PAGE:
Monday, June 6, 2011

Dave (1993)

Lightweight, moderately entertaining Capra-esque comedy about a shlubby presidential impersonator who, when the actual Commander in Chief has a mid-coital stroke, gleefully takes his place. The impersonator, Dave, is actually a full-time council worker who, predictably, is on the opposite end of the moral spectrum from the president's education-cutting, duplicitous administration. After the president is incapacitated, his power-hungry Secretary of State and a formerly idealistic advisor, played by Frank Langella and Kevin Dunn, respectively, immediately send the VP on a tour of Africa, while educating Dave in the ways and traditions of the Oval Office. While Dave initially goes along with them, making the rounds and giving their speeches, a meeting with his local friend and accountant (played by Charles Grodin), where he figures out how to "fix the books," inspires him to repackage the government or, at least, his administration. This catches the attention of his estranged, Hilary-Clinton-esque First Lady, played by Sigourney Weaver, and the purity and goodwill of the nation begin to take a backseat to White House balcony flirting and blind idealism.

When I say the film is Capra-esque, I do not just mean its "Mr. Smith Goes to Washington"-lite plotline; the dialogue, the performances, even the portrayal of the White House are all bathed in an anachronistic, hopeful light. While it differentiates the film from similar, more realistic portrayals of the White House, such as Aaron Sorkin's The American President and The West Wing, it also renders the film rather aimless and rudimentary; rather than deal with any contemporary political issues, Dave talks a lot about "returning" to "a good, strong America" without ever proposing how that is, practically, possible. The Capra-esqueness also extends to its cast; Weaver, Langella, Dunn, Grodin, a late appearance by Ben Kingsley, and, especially, Kevin Kline as Dave, all being pros, let the cornier aspects of the film dictate their performance, and find an ideal kismit with the material that overshadows its glaringly obvious plot holes (which I don't need to mention; this film's about a normal guy SUCCESSFULLY pretending to be the president). Ivan Reitman, amidst a run of family-friendly studio comedies that included Twins, Kindergarten Cop, and Junior (guess what: he's in this one too *hint, hint*), actually achieves a delicate balence between our realistic associations with contemporary Washington D.C. and the uber-hopeful tone of the script, and creates a political environment we can comfortably observe, if not truly believe in. In the end, while the forced love story and the hilariously broad portrait of the political system take their tolls, the film remains a cute, charmingly optimistic comedy with some great, professional performances (particularly from Kline, the delightfully and expectedly dry Grodin, and Dunn).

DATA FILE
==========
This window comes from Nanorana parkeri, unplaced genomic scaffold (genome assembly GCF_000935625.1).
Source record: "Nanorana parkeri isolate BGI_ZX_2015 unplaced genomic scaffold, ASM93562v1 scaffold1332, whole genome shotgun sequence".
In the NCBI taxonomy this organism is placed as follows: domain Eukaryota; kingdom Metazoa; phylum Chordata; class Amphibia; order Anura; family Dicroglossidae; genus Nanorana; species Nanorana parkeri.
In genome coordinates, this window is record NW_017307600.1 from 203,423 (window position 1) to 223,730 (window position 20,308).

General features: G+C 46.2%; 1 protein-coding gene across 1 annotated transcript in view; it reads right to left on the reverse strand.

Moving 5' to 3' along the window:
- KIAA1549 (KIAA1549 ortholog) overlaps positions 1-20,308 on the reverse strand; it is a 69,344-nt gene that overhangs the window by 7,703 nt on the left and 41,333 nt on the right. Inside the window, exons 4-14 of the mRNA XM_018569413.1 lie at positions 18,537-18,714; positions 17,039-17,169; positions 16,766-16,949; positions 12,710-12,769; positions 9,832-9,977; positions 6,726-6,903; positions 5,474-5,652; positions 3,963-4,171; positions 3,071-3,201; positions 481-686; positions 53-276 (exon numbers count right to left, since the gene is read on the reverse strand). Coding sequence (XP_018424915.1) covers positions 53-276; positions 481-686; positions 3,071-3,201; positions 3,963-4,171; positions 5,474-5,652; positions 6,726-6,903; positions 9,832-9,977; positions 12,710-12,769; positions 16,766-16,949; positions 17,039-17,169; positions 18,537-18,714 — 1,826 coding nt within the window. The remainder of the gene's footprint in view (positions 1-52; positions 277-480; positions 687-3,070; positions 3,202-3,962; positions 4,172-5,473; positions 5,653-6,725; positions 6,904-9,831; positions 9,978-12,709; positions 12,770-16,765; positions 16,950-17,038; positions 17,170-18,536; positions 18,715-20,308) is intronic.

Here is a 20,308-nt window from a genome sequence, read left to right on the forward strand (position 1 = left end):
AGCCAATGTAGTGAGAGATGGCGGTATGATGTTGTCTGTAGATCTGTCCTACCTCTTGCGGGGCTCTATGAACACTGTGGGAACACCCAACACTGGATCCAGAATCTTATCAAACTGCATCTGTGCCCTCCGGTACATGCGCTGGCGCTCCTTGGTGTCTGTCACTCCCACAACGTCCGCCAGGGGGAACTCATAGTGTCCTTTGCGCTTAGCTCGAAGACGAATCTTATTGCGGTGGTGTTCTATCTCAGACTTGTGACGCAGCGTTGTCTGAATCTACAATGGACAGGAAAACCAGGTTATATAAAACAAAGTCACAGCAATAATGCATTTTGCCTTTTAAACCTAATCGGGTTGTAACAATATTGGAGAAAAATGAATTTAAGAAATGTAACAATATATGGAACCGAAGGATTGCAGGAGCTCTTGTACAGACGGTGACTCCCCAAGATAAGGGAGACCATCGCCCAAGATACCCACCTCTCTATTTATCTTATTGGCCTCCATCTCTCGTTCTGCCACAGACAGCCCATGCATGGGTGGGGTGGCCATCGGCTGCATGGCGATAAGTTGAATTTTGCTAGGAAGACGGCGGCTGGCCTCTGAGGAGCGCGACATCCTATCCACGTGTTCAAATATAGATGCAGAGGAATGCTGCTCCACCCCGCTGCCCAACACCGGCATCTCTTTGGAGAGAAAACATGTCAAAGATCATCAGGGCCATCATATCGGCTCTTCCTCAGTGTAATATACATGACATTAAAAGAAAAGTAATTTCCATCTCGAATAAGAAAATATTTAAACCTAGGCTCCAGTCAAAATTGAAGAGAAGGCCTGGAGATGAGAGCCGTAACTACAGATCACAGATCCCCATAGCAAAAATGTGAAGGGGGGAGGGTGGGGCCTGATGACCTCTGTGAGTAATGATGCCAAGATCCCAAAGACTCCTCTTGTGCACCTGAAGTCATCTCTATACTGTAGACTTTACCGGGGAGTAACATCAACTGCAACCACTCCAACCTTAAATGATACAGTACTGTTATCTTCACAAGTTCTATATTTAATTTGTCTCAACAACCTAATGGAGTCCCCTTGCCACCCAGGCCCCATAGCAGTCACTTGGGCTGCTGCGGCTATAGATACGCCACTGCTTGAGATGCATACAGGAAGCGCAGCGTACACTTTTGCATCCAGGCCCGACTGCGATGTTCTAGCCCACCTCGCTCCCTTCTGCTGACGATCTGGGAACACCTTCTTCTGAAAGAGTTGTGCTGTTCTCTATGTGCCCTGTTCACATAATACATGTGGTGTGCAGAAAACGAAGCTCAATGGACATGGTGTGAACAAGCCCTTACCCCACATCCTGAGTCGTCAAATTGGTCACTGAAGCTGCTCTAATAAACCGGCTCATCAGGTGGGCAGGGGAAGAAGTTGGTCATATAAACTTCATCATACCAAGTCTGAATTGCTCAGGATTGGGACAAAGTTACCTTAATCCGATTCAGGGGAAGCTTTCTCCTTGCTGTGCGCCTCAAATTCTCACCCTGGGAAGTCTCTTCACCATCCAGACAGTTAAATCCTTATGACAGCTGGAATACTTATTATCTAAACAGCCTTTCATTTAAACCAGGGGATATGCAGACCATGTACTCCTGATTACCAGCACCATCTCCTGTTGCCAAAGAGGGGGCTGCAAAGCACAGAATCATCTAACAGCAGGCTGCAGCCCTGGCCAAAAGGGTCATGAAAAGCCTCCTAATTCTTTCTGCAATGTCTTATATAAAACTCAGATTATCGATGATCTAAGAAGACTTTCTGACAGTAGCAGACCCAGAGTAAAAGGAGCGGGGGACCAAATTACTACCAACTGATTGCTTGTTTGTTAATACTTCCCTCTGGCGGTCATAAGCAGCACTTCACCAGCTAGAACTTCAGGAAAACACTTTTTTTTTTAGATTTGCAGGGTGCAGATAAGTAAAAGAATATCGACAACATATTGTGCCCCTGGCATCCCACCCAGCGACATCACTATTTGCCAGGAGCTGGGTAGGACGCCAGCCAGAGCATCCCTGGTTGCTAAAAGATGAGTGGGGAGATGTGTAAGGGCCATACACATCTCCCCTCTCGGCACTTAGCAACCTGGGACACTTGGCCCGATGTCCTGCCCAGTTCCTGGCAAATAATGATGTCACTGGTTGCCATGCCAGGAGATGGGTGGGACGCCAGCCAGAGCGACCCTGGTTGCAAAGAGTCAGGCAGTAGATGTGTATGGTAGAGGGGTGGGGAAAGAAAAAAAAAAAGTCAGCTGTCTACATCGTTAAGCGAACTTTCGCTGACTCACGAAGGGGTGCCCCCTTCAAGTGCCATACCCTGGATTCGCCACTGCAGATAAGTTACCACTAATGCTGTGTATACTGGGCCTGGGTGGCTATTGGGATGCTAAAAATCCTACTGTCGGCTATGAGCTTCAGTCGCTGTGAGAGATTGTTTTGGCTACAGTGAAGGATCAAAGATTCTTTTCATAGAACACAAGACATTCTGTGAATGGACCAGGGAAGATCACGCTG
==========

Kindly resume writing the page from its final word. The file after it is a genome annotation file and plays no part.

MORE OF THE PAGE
Recommended to fans of Frank Capra's political comedies and mid-90's studio-comedy optimism. I was pleasantly surprised at the cohesion and consistency of this film; a braver, less family-friendly draft of the script might have made for a marvelous update of pre-WWII cinematic idealism, but what is there is sufficient for a successful Kevin Kline comedy of errors.

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